My two previous posts on the contentious PBA negotiations between MLB and MiLB focused on the most significant portion of MLB’s proposed plan: eliminating short-season baseball and contracting or reclassifying the 40 teams that go with it. As Baseball America noted, significant changes would be made to current leagues:
The proposal also completely reorganizes the full-season minor leagues. While there would still be Triple-A, Double-A, high Class A and low Class A, those four levels would be completely reworked to make the leagues much more geographically compact. In Triple-A, the Pacific Coast League would shift from 16 teams to 10. The International League would grow to 20 teams. The 14-team low Class A South Atlantic League would be turned into a six-team league with a new Mid-Atlantic league springing up.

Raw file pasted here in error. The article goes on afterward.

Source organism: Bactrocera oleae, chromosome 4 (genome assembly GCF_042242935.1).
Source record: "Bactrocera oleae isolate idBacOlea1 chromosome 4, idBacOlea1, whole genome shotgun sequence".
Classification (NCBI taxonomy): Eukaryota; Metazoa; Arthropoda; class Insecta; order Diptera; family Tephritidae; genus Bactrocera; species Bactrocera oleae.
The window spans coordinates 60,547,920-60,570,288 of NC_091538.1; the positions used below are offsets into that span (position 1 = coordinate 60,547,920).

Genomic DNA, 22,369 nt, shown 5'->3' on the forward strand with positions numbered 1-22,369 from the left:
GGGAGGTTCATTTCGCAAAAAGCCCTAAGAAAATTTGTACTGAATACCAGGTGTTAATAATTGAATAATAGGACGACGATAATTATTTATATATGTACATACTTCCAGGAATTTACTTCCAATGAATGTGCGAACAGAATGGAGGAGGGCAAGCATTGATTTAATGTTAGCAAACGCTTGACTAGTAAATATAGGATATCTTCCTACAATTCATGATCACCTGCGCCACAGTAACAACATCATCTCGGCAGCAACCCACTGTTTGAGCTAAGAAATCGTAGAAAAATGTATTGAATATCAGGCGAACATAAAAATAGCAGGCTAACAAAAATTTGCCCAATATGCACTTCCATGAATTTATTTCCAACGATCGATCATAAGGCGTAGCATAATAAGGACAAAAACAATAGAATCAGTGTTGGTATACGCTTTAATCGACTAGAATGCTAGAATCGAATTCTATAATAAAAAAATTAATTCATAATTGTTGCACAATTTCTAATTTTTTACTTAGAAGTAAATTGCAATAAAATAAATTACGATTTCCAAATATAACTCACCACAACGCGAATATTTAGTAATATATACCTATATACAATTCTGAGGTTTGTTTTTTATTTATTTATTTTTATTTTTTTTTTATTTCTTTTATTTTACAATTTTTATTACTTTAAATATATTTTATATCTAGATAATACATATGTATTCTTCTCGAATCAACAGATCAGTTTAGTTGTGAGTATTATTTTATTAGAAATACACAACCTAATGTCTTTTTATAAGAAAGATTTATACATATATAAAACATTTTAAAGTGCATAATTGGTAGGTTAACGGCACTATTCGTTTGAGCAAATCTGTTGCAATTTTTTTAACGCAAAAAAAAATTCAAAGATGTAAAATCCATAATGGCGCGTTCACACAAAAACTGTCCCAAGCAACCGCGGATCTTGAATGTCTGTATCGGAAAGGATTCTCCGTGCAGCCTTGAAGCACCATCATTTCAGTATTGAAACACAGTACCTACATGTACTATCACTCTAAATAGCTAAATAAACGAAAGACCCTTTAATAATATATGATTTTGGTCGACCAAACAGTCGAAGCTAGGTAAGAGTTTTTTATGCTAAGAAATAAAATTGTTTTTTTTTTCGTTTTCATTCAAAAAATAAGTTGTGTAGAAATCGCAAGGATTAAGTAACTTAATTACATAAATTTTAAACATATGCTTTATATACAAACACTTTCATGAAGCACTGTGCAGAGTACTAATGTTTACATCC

The short-season Northwest League would move to full-season ball.
Part of MLB’s stated motivation for those changes is a desire to improve facilities at the minor league level and make travel, both between the majors and minors and between affiliates during the minor league season, less taxing for players. As Morgan Sword, recently promoted to executive vice…